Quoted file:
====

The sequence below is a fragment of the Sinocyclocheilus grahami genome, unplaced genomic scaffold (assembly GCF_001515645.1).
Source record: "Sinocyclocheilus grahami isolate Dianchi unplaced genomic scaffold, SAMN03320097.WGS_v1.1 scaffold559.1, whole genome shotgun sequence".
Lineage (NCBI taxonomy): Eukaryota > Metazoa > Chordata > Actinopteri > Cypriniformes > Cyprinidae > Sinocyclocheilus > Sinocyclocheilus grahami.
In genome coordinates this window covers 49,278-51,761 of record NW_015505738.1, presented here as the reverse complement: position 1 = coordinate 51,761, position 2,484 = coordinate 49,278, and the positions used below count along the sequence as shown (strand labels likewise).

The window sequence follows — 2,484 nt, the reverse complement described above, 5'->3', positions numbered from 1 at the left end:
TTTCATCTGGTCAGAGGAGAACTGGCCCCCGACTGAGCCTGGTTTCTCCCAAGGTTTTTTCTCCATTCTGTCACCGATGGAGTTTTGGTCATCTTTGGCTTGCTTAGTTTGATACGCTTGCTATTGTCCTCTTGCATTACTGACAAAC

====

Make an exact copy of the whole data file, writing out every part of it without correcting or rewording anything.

The sequence below is a fragment of the Sinocyclocheilus grahami genome, unplaced genomic scaffold (assembly GCF_001515645.1).
Source record: "Sinocyclocheilus grahami isolate Dianchi unplaced genomic scaffold, SAMN03320097.WGS_v1.1 scaffold559.1, whole genome shotgun sequence".
Lineage (NCBI taxonomy): Eukaryota > Metazoa > Chordata > Actinopteri > Cypriniformes > Cyprinidae > Sinocyclocheilus > Sinocyclocheilus grahami.
In genome coordinates this window covers 49,278-51,761 of record NW_015505738.1, presented here as the reverse complement: position 1 = coordinate 51,761, position 2,484 = coordinate 49,278, and the positions used below count along the sequence as shown (strand labels likewise).

The window sequence follows — 2,484 nt, the reverse complement described above, 5'->3', positions numbered from 1 at the left end:
TTTCATCTGGTCAGAGGAGAACTGGCCCCCGACTGAGCCTGGTTTCTCCCAAGGTTTTTTCTCCATTCTGTCACCGATGGAGTTTTGGTCATCTTTGGCTTGCTTAGTTTGATACGCTTGCTATTGTCCTCTTGCATTACTGACAAAC